Correction: A previous version of this story erroneously reported that there have been 1842 bills and resolutions introduced in the 2020 legislative session. The actual number is 1,707

Federal judge extends Arizona’s registration deadline to Oct. 23

Voter Proudly Displays Evidence that He Voted on Election Day in the United States.
Voter Proudly Displays Evidence that He Voted on Election Day in the United States.

In an October surprise, a federal judge extended Arizona’s voter registration deadline from Oct. 5 to Oct. 23. 

The news came with mere hours of today’s original deadline for Arizonans to register or update their registration. The court’s ruling gives Arizonans another 18 days to register. 

Progressive groups Mi Familia Vota and Arizona Coalition for Change sued Arizona Secretary of State Katie Hobbs, a Democrat, in a last-ditch effort to postpone Arizona’s Oct. 5 voter registration deadline, citing difficulties registering voters during the COVID-19 pandemic.

In his ruling, U.S. District Court Judge Steven Logan told Hobb’s office to direct county recorders to accept all voter registrations received by 5 p.m. on Oct. 23.

Logan agreed that COVID-19 and travel restrictions put in place by Gov. Doug Ducey made it difficult for the plaintiffs and others to fulfill their goal of getting more people to register to vote.

Mi Familia Vota and Arizona Coalition for Change claimed they were on track to meet or exceed their goals of registering 30,000 and 25,000 new voters, respectively, before Ducey instituted his stay-at-home order on March 30. The numbers plummeted soon after, they said. Mi Familia Vota reported registering 1,523 new voters in the last week of March but only registered an average of 193 voters per week between March 30 and the middle of August, when Ducey and the Arizona Department of Health Services eased restrictions on businesses, schools and public gatherings. 

Sen. Martin Quezada, D-Glendale, called the ruling a “wonderful news” and suggested the state shouldn’t have such an early deadline to begin with. “I’ve proposed Same Day Voter Registration every year since I’ve served in the #AZSenate,” he wrote on Twitter.

Rep. Jennifer Longdon, D-Phoenix, echoed Quezada, and Rep. Raquel Teran, D-Phoenix, tweeted her thanks to the plaintiffs and other “grassroots organizations.” 

Before the extension, Arizonans were already setting records for registration numbers in Maricopa County and statewide.

Numbers from the Secretary of State’s Office shows more than four million Arizonans are registered to vote. Of the four million, 75 percent are on the state’s Permanent Early Voting List. The breakdown shows Republicans make up roughly 35 percent, Democrats 32 percent, and Libertarians, independents and other non party affiliates roughly 33 percent of the vote.

After hitting a record turnout in the August primary elections, many expect to see more than three million ballots cast for the first time this year. 

The bulk of new voters registered between the primary election and the original Oct. 5 deadline. Indeed, more than 210,000 voters have registered since the August 4 primary election. The previous record happened in 2008, when 188,000 Arizonans registered to vote between the primary election and the deadline.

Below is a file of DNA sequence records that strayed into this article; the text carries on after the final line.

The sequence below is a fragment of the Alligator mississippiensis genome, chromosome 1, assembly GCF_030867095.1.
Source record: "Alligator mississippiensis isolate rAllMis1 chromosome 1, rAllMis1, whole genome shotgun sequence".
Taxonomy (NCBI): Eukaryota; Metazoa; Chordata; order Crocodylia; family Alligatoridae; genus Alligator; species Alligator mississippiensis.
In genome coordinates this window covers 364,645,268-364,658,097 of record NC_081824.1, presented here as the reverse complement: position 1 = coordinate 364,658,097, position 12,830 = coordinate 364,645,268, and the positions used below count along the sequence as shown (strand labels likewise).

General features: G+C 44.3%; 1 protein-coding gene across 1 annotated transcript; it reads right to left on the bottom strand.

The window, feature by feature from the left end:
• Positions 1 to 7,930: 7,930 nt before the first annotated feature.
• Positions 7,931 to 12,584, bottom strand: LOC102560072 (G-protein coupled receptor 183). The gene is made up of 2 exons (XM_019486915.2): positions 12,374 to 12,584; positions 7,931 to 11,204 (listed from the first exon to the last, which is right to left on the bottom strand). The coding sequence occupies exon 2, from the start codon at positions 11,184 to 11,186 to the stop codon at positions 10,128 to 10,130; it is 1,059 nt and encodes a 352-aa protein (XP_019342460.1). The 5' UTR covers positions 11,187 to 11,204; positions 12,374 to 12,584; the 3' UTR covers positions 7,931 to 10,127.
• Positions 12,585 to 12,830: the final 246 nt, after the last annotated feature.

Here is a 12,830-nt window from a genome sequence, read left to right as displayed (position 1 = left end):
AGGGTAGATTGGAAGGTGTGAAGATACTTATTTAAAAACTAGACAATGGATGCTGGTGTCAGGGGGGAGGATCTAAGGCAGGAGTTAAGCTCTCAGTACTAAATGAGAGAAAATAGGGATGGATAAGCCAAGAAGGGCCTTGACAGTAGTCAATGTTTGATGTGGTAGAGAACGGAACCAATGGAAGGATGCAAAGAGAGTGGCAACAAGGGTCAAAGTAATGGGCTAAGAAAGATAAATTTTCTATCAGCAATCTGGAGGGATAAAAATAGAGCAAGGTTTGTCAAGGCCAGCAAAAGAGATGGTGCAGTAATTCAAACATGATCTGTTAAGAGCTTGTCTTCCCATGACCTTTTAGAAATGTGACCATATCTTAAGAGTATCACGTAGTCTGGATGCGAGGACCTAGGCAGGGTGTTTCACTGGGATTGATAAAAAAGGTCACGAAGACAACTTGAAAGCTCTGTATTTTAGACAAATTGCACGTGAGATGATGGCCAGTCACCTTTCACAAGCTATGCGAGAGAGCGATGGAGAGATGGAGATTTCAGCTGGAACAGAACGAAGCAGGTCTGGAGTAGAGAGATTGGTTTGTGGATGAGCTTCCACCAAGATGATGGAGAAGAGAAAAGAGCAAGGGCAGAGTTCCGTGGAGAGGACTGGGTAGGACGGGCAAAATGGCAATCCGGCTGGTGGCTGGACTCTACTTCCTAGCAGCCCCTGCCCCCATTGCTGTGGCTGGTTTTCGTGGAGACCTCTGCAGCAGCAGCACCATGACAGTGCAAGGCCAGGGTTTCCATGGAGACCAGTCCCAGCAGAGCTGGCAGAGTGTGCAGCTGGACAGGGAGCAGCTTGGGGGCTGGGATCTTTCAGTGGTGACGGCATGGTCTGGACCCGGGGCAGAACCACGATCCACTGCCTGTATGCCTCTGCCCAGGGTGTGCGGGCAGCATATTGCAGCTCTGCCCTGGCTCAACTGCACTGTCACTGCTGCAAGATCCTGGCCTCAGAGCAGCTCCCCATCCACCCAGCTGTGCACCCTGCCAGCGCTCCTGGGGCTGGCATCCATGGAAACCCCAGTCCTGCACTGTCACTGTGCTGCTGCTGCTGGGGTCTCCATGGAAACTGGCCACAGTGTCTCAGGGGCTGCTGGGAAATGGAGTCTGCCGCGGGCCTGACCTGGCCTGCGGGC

Reporter Julia Shumway contributed to this article.

Pandemic’s role unknown in rise of early voters

In this March 10, 2020, file photo, a King County Election worker collects ballots from a drop box in Seattle for the primary election in Washington State, where elections are all mail. In Arizona, where voters can ask for a mail-in ballot, Democrats and some Republican election officials are calling for an all mail election, at least for this year as the coronavirus causes anxiety for face-to-face contact at the least and sickness and death at the worst. PHOTO BY JOHN FROSCHAUER/ASSOCIATED PRESS
In this March 10, 2020, file photo, a King County Election worker collects ballots from a drop box in Seattle for the primary election in Washington State, where elections are all mail. In Arizona, where voters can ask for a mail-in ballot, Democrats and some Republican election officials are calling for an all mail election, at least for this year as the coronavirus causes anxiety for face-to-face contact at the least and sickness and death at the worst. PHOTO BY JOHN FROSCHAUER/ASSOCIATED PRESS

Election officials say it’s nearly impossible to know if the pandemic has led to an increase in voters who have registered to the state’s Permanent Early Voting List compared to other election years because nobody keeps track of that data.

Some counties update information in real time, but do not save information from previous days, months or years – and that includes the Secretary of State’s Office. As of May 5, there were 2,772,998 early voters, according to the office. But with no information to compare that data to, there’s no statistical way to know how many people have joined since COVID-19 kicked off nor how many people on average sign up in any given election year.